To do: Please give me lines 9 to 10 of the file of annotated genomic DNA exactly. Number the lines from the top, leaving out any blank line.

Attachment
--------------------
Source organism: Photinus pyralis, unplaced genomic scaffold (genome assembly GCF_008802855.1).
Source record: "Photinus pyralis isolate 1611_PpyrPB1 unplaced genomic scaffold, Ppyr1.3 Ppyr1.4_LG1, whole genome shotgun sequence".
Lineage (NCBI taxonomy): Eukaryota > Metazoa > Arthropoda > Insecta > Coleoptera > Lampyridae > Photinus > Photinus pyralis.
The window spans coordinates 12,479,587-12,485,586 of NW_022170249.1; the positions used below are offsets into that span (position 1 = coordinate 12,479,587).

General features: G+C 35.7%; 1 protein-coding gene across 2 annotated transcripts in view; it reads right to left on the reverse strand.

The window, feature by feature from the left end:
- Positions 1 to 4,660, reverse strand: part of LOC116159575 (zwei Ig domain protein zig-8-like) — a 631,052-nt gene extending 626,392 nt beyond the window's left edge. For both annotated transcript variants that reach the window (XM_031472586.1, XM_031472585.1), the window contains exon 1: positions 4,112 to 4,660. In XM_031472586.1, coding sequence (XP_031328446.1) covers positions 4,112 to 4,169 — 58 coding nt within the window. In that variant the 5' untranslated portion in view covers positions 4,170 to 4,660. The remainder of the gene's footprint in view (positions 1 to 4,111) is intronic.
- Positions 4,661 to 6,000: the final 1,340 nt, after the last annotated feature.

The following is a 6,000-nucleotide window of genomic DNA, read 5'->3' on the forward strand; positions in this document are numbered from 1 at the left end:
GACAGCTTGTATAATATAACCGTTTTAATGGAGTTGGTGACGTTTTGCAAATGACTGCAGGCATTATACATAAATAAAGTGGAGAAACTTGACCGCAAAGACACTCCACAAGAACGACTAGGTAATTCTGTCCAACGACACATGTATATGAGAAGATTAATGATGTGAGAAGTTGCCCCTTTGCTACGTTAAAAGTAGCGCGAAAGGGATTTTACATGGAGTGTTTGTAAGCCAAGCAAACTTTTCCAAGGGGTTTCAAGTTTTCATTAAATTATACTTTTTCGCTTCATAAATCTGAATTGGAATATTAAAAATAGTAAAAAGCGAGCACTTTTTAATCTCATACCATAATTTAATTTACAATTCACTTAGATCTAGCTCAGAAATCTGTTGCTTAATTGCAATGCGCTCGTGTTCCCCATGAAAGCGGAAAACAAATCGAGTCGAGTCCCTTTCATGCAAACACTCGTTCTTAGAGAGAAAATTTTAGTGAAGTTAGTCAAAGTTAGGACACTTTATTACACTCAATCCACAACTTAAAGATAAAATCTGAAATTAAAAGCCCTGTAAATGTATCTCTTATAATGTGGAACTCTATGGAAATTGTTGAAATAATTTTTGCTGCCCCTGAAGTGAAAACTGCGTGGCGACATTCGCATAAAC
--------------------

The following is a 6,000-nucleotide window of genomic DNA, read 5'->3' on the forward strand; positions in this document are numbered from 1 at the left end:
GACAGCTTGTATAATATAACCGTTTTAATGGAGTTGGTGACGTTTTGCAAATGACTGCAGGCATTATACATAAATAAAGTGGAGAAACTTGACCGCAAAGACACTCCACAAGAACGACTAGGTAATTCTGTCCAACGACACATGTATATGAGAAGATTAATGATGTGAGAAGTTGCCCCTTTGCTACGTTAAAAGTAGCGCGAAAGGGATTTTACATGGAGTGTTTGTAAGCCAAGCAAACTTTTCCAAGGGGTTTCAAGTTTTCATTAAATTATACTTTTTCGCTTCATAAATCTGAATTGGAATATTAAAAATAGTAAAAAGCGAGCACTTTTTAATCTCATACCATAATTTAATTTACAATTCACTTAGATCTAGCTCAGAAATCTGTTGCTTAATTGCAATGCGCTCGTGTTCCCCATGAAAGCGGAAAACAAATCGAGTCGAGTCCCTTTCATGCAAACACTCGTTCTTAGAGAGAAAATTTTAGTGAAGTTAGTCAAAGTTAGGACACTTTATTACACTCAATCCACAACTTAAAGATAAAATCTGAAATTAAAAGCCCTGTAAATGTATCTCTTATAATGTGGAACTCTATGGAAATTGTTGAAATAATTTTTGCTGCCCCTGAAGTGAAAACTGCGTGGCGACATTCGCATAAAC